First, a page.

Consider the 2D airfoil below.

2D Airfoil Pressure
(source: gsu.edu)

In engineering (and maybe physics) you will often see something like the following as an expression for the pressure force acting on a surface (in this case a curve but imagine it having unit depth into the screen).

$$ \mathrm{d} \mathbf{F} = p \, \mathrm{d} \mathbf{s} \\ \text{where} \, \mathrm{d} \mathbf{s} = \mathbf{\hat{n}} \, \mathrm{d} s $$

If you attempt to integrate this over a curve C to find the force you get;

$$ \int_?^? \mathrm{d} \mathbf{F} = \int_C p \, \mathrm{d} \mathbf{s} $$

where there doesn't seem to be obvious corresponding limits for integrating on the LHS. Is it fine to consider the limits as from 0 to $\mathbf{F}$ or is this some kind of engineering "shorthand" that you often see which makes no sense mathematically. I am trying to interpret it as a "change in force" but it doesn't really make sense to me.


2 Answers 2


You are summing "small amounts of force" over "all points on the surface".

This is the tricky thing about integrals - they are not always nice one dimensional constructs with limits in the units of the quantity shown as $dx$.

The integral symbol is actually a very stylized letter S: once you realize that, you see that you are "summing something" and the limits just describe the region over which the summing happens.

In your example, the "region" is the surface of the air foil; and you cannot give "neat" numerical limits unless you find a way to parameterize the location on the foil so that you get a separation of variables. But for the concept of integration, that doesn't matter...

Note on separation of variables: if you have a rectangle parallel to X and Y, you can describe each part of the surface with x, y coordinates and area as dx dydx dy. Then the limits become $$\int_{x_1}^{x_2}\int_{y_1}^{y_2}\vec{F}(x,y)\cdot \vec n ~dx ~dy$$

I don't know if that made things clearer, or just confused you more. Comments...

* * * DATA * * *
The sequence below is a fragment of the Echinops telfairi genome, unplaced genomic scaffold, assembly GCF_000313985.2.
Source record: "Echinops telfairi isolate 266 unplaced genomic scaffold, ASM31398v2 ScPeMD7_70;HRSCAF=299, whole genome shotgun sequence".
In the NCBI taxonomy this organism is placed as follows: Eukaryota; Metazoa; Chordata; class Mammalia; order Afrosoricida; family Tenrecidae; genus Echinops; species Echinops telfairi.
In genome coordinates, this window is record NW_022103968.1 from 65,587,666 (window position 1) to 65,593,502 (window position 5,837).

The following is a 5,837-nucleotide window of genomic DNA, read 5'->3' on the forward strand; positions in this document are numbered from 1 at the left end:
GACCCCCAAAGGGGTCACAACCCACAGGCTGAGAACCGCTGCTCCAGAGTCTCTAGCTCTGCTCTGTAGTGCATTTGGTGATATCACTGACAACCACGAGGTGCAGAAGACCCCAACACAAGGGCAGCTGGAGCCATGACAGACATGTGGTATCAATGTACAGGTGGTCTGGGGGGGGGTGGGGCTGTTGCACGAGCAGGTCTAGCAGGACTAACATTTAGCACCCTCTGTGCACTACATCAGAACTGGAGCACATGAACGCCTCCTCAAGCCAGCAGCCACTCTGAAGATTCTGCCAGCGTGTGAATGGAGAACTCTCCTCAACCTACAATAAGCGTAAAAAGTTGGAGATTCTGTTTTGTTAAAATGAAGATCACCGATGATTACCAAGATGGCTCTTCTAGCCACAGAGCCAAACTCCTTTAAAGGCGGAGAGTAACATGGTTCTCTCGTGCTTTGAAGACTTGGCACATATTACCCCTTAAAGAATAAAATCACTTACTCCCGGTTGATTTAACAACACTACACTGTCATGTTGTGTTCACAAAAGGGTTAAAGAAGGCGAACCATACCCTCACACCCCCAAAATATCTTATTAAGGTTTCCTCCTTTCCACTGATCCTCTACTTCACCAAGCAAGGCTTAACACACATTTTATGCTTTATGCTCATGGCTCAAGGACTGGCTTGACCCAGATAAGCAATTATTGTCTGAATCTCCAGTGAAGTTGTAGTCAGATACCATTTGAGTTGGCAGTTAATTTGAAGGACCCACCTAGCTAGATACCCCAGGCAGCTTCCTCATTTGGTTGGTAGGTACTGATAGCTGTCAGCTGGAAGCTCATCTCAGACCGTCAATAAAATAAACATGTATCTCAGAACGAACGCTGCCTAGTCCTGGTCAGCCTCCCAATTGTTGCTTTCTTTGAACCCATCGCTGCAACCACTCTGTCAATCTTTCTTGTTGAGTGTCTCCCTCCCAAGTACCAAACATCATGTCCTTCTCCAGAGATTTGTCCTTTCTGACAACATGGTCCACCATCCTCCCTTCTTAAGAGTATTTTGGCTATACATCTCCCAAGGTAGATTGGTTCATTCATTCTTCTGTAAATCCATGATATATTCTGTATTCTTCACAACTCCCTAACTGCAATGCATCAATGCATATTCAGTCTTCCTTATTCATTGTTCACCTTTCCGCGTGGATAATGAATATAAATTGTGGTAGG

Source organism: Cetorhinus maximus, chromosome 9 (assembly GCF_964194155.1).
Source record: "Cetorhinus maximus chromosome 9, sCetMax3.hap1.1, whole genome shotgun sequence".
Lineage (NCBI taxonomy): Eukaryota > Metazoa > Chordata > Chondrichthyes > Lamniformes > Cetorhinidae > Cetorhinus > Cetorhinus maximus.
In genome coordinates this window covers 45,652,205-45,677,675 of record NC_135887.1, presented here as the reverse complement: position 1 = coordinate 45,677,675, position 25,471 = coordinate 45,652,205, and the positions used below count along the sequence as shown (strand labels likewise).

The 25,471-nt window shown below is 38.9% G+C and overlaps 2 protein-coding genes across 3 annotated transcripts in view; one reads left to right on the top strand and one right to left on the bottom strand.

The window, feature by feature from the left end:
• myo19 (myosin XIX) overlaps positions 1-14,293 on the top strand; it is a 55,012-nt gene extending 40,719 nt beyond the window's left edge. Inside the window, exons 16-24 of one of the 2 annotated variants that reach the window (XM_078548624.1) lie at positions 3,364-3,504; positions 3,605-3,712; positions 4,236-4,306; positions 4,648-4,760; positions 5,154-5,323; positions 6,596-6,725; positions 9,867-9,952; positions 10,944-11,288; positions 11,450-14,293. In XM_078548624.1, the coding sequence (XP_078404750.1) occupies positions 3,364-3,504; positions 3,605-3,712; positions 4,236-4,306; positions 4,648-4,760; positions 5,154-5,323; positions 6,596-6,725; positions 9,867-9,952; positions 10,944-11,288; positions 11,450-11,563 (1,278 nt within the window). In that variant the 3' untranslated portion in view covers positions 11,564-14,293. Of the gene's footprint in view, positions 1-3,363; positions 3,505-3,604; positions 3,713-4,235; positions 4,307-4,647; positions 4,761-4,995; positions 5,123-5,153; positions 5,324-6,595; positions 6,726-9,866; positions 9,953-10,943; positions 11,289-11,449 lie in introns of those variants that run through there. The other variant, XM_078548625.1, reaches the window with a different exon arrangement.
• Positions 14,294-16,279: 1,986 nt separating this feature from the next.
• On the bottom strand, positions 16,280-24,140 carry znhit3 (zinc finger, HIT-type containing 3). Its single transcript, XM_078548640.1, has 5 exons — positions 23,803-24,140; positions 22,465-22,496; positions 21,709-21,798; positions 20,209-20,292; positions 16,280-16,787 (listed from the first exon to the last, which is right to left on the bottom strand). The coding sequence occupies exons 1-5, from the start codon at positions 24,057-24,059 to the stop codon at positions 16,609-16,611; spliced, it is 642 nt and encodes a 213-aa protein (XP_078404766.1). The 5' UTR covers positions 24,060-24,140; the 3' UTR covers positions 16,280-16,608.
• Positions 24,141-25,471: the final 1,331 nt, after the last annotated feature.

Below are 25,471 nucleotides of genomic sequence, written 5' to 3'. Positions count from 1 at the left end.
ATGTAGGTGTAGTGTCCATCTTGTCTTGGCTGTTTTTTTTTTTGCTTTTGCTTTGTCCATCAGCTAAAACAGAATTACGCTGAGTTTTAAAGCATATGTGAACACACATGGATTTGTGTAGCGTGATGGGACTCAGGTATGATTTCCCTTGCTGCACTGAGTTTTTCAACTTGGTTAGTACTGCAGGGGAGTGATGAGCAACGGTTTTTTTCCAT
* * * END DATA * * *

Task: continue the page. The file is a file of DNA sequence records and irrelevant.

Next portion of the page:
• $\begingroup$ Could you clarify what you mean by separation of variables? $\endgroup$
    – user56658
    Aug 5, 2014 at 2:48
  • $\begingroup$ I think perhaps the way to do it would be to define $\mathbf{F}$ as a function of the length (or other parameterisation perhaps) of the curve you are integrating over, starting from an arbitrary point (which would be the same point that the parameterisation of the curve starts at). If it is 0 at the initial point, then $\mathrm{d} \mathbf{F}$ would represent a change in the force as you go along the curve. Extending this to a surface though is a bit trickier. $\endgroup$
    – user56658
    Aug 5, 2014 at 2:55
  • $\begingroup$ @user56658 All that's happening is taking $dF/ds = p$ and "multiplying" the $ds$ to the other side and then integrating. That's the separation of variables and it's completely a "trick" in this instance. You don't need limits on the left hand side -- the total force comes from integrating $p$ over the surface. $\endgroup$
    – tpg2114
    Aug 5, 2014 at 2:58
  • 1
    $\begingroup$ Separation of variables: if you have a rectangle parallel to X and Y, you can describe each part of the surface with X, Y coordinates and area as $dx\ dy$. Then the limits become $\int_{x1}^{x2}\int_{y1}^{y2}\vec F(x,y)\cdot \vec n\ dx\ dy$ $\endgroup$
    – Floris
    Aug 5, 2014 at 3:20
  • 1
    $\begingroup$ @Floris: It would be nice if you converted the last comment to an edit to the answer. $\endgroup$
    – Jan Hudec
    Aug 5, 2014 at 11:37

Limits can be fuselage to the tip of the wings :) !! As some user mentioned its just a force in total, nothing to worry on the limits over the integration. If one take it as a line just summing all lines will give the area and of course the force. For example if xxxx Newtons force in a single line and summing it over the sampled area (each sample is considered as thick line) will give the total force. As sampling rate increases(sampling thickness --->0) error will come down. Integration eliminate this complexity but it depends the governing equation. Am I making it more complex :(

  • $\begingroup$ So the answer is $\int_{fuse}^{wing}{\rm d}\mathbf{F}$? How does that work? More specifically, what are $\mathbf{F}_{fuse}$ and $\mathbf{F}_{wing}$? Shouldn't it really just be the total force, $\mathbf{F}$? $\endgroup$
    – Kyle Kanos
    Jul 3, 2015 at 13:23
  • $\begingroup$ Am sorry. I meant to say this integration result is force over the wing. Am sorry if I understood wrongly and clarify me. What I thought to integrate the governing equation of the pressure variation across the wing area will give the total force on the wing. I am just a graduate :( $\endgroup$
    – jai
    Jul 6, 2015 at 5:39

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